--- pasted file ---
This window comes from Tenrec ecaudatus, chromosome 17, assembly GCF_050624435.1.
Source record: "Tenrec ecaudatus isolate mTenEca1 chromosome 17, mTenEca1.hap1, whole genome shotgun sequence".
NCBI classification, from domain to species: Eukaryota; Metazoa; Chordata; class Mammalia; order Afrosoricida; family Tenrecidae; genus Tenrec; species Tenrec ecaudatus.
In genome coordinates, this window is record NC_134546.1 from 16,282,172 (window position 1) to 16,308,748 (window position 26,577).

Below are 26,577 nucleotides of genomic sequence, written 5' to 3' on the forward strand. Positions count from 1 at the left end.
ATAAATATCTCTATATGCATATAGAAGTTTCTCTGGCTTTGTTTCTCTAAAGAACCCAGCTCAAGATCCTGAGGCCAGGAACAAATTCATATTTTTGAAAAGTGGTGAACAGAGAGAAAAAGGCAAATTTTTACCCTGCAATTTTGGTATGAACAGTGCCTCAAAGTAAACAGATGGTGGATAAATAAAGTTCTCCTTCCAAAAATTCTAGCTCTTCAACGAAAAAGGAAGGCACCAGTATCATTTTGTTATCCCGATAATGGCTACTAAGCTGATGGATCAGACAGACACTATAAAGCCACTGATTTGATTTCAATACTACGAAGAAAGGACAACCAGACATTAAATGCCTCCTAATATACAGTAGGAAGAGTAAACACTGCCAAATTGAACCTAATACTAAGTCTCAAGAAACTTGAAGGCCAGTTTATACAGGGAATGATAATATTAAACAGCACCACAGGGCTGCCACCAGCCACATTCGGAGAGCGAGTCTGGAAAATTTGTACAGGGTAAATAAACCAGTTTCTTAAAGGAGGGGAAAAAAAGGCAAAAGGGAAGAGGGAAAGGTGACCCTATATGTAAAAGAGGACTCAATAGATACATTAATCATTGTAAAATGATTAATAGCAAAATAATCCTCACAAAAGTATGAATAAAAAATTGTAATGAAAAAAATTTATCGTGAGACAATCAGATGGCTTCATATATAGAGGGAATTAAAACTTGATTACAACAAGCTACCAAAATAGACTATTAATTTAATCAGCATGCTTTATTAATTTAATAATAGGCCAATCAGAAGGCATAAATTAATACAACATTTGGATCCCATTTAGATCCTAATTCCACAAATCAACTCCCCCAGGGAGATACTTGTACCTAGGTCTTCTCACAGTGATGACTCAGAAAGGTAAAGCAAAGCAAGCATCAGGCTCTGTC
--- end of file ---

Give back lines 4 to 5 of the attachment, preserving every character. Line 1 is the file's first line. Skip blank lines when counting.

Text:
In genome coordinates, this window is record NC_134546.1 from 16,282,172 (window position 1) to 16,308,748 (window position 26,577).

Below are 26,577 nucleotides of genomic sequence, written 5' to 3' on the forward strand. Positions count from 1 at the left end.